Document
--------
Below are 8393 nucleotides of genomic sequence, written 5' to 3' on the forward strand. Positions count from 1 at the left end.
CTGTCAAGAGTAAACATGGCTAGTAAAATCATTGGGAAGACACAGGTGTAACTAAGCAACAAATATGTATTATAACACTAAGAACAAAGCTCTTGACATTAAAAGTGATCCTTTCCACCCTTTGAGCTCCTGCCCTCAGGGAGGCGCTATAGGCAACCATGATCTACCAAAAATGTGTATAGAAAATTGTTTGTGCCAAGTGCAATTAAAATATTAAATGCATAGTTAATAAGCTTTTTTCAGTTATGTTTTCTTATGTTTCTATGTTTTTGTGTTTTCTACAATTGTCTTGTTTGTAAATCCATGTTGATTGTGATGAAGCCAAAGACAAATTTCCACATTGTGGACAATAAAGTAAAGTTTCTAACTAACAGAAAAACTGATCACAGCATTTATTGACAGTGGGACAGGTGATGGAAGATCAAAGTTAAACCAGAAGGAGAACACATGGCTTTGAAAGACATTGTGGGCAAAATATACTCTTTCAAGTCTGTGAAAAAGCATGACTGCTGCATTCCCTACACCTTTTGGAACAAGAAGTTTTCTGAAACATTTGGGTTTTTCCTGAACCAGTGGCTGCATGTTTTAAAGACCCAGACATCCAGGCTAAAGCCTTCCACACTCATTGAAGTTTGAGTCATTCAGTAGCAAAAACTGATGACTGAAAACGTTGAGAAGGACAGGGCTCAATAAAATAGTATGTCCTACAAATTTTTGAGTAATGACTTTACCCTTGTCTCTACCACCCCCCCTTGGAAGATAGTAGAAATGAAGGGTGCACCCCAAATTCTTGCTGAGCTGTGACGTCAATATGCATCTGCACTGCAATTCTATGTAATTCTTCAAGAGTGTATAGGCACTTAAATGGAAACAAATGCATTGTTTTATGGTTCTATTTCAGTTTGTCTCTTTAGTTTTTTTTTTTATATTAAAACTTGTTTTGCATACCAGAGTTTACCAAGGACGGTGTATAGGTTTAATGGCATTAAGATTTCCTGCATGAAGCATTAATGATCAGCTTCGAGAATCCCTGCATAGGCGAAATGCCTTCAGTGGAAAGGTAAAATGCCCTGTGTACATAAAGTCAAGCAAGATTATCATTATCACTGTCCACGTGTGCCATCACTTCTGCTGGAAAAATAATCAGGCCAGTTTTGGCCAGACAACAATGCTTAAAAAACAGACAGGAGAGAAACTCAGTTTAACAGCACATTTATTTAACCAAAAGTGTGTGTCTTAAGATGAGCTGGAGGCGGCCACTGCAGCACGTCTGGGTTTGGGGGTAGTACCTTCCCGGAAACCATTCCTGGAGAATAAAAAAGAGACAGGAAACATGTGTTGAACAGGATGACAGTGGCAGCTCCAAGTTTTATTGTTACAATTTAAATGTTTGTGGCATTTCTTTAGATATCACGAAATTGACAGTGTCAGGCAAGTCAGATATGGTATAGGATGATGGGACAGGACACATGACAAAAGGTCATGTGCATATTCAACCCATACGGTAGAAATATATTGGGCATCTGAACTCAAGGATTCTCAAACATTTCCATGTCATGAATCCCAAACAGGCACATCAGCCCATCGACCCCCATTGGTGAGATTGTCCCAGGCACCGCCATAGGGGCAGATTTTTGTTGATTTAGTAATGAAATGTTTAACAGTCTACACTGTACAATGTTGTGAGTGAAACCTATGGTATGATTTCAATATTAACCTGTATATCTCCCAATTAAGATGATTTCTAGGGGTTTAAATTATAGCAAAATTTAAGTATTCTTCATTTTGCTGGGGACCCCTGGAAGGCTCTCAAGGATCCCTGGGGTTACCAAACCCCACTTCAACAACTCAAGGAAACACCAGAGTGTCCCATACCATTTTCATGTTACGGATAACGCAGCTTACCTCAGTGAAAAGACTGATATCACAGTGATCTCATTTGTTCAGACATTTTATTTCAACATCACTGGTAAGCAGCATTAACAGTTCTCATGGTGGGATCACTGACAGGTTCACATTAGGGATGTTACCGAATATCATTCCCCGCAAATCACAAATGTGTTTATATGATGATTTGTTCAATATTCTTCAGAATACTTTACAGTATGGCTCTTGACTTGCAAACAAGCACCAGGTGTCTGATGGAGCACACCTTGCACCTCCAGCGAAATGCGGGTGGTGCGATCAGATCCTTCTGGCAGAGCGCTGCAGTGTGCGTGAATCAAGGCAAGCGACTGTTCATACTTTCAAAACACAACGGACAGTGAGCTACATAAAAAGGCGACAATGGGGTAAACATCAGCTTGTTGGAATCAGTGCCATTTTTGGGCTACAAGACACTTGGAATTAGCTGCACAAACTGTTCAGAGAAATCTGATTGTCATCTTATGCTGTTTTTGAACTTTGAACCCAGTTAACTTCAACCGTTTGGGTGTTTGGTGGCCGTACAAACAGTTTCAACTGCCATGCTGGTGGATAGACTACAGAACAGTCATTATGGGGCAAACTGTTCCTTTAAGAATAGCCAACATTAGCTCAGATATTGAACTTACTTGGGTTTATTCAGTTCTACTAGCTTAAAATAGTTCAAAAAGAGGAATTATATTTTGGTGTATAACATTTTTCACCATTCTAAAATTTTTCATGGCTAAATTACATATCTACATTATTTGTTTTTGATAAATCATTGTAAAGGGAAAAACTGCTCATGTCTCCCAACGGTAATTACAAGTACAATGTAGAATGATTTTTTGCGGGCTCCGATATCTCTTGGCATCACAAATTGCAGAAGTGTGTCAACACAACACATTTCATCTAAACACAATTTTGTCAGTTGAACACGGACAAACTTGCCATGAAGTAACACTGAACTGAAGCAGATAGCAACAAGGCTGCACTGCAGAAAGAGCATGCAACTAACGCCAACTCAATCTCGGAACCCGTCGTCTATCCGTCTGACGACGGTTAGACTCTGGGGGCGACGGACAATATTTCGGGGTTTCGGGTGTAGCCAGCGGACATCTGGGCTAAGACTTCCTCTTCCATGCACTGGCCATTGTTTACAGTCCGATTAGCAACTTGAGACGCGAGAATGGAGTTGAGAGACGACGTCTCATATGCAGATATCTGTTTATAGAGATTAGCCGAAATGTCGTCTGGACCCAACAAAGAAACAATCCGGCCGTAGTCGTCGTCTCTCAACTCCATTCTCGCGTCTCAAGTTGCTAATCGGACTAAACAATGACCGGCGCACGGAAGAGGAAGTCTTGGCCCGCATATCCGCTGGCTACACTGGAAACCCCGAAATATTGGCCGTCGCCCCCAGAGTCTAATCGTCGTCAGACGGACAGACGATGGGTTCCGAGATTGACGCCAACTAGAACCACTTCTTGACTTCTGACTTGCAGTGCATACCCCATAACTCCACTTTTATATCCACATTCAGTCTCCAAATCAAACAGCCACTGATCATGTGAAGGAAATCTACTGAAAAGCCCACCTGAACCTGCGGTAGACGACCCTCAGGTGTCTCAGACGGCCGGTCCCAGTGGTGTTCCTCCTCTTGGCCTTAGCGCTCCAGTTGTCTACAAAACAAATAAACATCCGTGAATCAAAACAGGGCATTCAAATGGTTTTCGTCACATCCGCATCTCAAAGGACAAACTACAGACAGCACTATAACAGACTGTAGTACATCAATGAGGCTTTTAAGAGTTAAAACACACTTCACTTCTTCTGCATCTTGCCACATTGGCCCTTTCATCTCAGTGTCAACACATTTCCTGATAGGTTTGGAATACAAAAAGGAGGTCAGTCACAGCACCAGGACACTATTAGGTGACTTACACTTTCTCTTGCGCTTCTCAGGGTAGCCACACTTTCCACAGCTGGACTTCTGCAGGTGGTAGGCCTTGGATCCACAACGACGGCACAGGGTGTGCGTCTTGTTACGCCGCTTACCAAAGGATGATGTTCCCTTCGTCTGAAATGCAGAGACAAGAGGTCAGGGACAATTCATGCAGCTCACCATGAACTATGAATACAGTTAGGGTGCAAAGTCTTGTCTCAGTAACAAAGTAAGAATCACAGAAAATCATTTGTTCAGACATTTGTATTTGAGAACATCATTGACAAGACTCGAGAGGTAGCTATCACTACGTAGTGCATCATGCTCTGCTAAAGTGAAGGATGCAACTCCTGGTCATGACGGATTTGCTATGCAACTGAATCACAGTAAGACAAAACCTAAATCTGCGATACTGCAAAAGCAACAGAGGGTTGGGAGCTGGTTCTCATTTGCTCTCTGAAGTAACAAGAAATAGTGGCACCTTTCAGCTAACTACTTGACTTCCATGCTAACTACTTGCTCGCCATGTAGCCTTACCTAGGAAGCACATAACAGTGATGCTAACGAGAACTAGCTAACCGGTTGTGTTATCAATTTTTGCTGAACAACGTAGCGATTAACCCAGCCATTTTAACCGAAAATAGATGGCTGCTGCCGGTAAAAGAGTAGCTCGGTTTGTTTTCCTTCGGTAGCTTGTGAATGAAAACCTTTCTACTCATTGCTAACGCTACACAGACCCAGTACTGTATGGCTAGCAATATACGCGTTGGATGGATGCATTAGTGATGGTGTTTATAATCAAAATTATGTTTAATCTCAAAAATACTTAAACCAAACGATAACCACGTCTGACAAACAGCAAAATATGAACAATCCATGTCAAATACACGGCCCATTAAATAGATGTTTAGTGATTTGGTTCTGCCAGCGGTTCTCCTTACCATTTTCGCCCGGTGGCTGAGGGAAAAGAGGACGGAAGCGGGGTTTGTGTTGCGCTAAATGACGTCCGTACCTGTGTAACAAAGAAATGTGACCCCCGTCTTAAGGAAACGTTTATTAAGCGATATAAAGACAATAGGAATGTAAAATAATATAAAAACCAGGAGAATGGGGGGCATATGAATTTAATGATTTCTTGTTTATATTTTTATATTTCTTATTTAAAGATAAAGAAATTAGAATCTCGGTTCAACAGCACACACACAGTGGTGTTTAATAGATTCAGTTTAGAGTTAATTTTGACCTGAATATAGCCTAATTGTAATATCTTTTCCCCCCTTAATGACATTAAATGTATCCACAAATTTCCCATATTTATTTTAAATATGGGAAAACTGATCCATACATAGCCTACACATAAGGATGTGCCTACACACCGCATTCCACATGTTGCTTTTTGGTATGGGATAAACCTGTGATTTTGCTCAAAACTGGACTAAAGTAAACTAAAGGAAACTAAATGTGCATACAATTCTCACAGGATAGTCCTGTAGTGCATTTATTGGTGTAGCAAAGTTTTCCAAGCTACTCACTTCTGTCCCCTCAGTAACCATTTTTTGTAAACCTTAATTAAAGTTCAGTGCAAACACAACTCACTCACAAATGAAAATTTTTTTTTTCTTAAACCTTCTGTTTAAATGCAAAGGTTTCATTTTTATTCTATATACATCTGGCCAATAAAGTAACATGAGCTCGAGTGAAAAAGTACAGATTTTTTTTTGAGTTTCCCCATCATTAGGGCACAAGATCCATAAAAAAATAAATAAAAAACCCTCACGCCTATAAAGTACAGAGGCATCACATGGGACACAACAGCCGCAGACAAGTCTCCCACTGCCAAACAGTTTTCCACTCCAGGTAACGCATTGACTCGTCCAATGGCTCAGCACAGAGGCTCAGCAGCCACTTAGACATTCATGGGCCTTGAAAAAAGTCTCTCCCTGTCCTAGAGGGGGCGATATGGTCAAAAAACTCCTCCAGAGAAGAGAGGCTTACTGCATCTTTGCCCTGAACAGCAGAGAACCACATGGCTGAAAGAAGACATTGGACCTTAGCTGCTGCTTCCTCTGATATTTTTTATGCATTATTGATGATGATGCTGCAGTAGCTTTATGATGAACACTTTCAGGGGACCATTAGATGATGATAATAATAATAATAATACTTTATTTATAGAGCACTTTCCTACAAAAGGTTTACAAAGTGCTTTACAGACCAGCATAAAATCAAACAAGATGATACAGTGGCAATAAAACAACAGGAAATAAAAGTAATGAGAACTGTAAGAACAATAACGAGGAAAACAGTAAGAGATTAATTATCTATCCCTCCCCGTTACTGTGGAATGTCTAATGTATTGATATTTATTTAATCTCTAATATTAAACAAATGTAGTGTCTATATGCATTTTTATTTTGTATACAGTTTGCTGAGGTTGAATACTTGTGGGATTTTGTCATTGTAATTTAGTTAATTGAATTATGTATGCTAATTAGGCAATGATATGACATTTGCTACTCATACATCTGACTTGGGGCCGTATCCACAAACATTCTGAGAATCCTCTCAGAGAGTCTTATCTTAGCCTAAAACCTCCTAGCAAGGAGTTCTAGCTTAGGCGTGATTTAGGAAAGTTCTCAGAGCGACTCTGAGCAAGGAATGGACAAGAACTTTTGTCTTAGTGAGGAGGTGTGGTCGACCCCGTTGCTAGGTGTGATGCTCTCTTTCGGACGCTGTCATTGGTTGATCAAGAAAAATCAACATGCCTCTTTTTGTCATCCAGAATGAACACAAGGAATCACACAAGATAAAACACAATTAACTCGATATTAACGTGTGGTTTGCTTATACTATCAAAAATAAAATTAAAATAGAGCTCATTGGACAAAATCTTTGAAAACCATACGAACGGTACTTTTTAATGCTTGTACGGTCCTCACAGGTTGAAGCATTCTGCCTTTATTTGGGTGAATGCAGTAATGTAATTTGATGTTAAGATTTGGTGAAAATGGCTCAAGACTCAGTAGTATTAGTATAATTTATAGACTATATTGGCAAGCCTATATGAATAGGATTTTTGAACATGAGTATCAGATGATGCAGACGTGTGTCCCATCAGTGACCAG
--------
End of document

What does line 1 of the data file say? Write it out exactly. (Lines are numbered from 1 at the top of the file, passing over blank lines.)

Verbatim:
Below are 8393 nucleotides of genomic sequence, written 5' to 3' on the forward strand. Positions count from 1 at the left end.